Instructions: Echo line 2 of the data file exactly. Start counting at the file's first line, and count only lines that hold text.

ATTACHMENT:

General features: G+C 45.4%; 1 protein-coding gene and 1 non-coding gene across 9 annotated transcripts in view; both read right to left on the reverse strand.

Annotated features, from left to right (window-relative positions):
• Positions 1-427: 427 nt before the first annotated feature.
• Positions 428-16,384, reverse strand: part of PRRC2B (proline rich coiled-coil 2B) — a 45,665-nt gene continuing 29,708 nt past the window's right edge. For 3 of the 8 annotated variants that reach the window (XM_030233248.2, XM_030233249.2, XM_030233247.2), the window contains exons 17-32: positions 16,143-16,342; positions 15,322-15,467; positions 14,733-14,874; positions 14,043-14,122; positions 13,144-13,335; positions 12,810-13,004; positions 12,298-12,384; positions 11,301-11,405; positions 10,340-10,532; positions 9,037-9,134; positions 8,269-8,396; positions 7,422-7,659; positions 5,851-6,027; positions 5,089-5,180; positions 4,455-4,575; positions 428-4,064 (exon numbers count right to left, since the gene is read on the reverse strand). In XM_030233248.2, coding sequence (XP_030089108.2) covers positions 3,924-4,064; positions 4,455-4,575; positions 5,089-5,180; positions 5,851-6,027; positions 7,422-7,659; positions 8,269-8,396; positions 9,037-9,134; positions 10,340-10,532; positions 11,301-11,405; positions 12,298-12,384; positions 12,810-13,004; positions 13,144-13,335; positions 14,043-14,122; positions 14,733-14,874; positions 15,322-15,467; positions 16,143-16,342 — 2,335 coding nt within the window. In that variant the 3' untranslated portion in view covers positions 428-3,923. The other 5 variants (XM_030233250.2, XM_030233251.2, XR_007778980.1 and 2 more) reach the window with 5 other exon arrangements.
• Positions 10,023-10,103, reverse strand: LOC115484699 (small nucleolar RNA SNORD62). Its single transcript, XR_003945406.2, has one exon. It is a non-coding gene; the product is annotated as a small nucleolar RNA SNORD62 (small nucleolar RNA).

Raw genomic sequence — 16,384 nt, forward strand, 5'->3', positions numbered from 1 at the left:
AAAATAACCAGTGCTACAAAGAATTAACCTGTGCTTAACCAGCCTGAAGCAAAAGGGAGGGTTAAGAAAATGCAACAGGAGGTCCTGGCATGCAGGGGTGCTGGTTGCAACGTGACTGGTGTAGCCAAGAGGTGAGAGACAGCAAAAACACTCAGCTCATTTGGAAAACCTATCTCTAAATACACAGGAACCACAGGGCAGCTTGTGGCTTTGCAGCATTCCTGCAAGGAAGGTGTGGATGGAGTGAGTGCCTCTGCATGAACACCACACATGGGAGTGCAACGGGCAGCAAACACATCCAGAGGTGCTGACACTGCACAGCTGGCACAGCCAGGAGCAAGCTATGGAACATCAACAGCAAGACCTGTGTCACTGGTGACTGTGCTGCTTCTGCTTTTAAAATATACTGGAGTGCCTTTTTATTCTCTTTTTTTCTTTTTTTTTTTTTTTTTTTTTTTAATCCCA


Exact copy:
Annotated features, from left to right (window-relative positions):